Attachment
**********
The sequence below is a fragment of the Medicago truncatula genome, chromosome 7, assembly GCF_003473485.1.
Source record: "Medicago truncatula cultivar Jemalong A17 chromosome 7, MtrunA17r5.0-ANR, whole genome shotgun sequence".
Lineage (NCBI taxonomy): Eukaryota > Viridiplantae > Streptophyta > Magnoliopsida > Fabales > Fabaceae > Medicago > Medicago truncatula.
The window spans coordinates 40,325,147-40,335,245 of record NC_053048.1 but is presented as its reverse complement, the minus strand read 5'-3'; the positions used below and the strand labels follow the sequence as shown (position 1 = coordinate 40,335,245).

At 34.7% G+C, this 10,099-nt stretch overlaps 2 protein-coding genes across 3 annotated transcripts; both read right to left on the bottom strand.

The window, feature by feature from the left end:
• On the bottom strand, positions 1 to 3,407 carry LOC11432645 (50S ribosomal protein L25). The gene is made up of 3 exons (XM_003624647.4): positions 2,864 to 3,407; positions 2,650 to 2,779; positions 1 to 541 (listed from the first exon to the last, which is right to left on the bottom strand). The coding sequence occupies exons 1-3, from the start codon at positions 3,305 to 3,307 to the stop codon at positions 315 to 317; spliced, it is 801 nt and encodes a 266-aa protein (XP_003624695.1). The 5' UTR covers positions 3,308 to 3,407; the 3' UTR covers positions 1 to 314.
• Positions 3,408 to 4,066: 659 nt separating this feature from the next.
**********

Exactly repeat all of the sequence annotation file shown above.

The sequence below is a fragment of the Medicago truncatula genome, chromosome 7, assembly GCF_003473485.1.
Source record: "Medicago truncatula cultivar Jemalong A17 chromosome 7, MtrunA17r5.0-ANR, whole genome shotgun sequence".
Lineage (NCBI taxonomy): Eukaryota > Viridiplantae > Streptophyta > Magnoliopsida > Fabales > Fabaceae > Medicago > Medicago truncatula.
The window spans coordinates 40,325,147-40,335,245 of record NC_053048.1 but is presented as its reverse complement, the minus strand read 5'-3'; the positions used below and the strand labels follow the sequence as shown (position 1 = coordinate 40,335,245).

At 34.7% G+C, this 10,099-nt stretch overlaps 2 protein-coding genes across 3 annotated transcripts; both read right to left on the bottom strand.

The window, feature by feature from the left end:
• On the bottom strand, positions 1 to 3,407 carry LOC11432645 (50S ribosomal protein L25). The gene is made up of 3 exons (XM_003624647.4): positions 2,864 to 3,407; positions 2,650 to 2,779; positions 1 to 541 (listed from the first exon to the last, which is right to left on the bottom strand). The coding sequence occupies exons 1-3, from the start codon at positions 3,305 to 3,307 to the stop codon at positions 315 to 317; spliced, it is 801 nt and encodes a 266-aa protein (XP_003624695.1). The 5' UTR covers positions 3,308 to 3,407; the 3' UTR covers positions 1 to 314.
• Positions 3,408 to 4,066: 659 nt separating this feature from the next.